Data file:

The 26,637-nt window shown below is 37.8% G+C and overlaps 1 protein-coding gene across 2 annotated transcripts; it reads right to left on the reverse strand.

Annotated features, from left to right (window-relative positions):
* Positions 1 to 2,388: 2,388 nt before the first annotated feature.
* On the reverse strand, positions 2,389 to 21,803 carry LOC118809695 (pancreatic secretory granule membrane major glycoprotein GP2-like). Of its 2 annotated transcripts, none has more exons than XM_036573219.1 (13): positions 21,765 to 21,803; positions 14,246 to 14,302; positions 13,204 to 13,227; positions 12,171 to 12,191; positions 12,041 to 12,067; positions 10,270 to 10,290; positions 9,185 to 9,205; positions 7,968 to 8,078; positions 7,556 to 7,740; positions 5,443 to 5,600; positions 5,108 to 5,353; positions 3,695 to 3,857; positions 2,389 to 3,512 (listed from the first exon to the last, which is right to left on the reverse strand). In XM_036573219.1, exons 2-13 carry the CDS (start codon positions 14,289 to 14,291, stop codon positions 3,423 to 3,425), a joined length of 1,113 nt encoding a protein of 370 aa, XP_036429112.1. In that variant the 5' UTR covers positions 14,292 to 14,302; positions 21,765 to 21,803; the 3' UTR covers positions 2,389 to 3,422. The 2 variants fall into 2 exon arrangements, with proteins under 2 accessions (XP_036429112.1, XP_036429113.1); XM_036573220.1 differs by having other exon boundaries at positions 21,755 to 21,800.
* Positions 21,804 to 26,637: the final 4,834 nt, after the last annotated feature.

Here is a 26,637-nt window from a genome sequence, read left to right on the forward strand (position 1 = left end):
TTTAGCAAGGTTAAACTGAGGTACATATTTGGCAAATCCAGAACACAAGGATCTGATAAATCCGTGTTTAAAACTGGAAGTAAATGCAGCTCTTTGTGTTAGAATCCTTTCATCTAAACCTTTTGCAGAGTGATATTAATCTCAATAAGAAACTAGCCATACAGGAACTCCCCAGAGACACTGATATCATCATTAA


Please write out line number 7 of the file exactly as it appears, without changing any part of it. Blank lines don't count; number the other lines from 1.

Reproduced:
TTTAGCAAGGTTAAACTGAGGTACATATTTGGCAAATCCAGAACACAAGGATCTGATAAATCCGTGTTTAAAACTGGAAGTAAATGCAGCTCTTTGTGTTAGAATCCTTTCATCTAAACCTTTTGCAGAGTGATATTAATCTCAATAAGAAACTAGCCATACAGGAACTCCCCAGAGACACTGATATCATCATTAA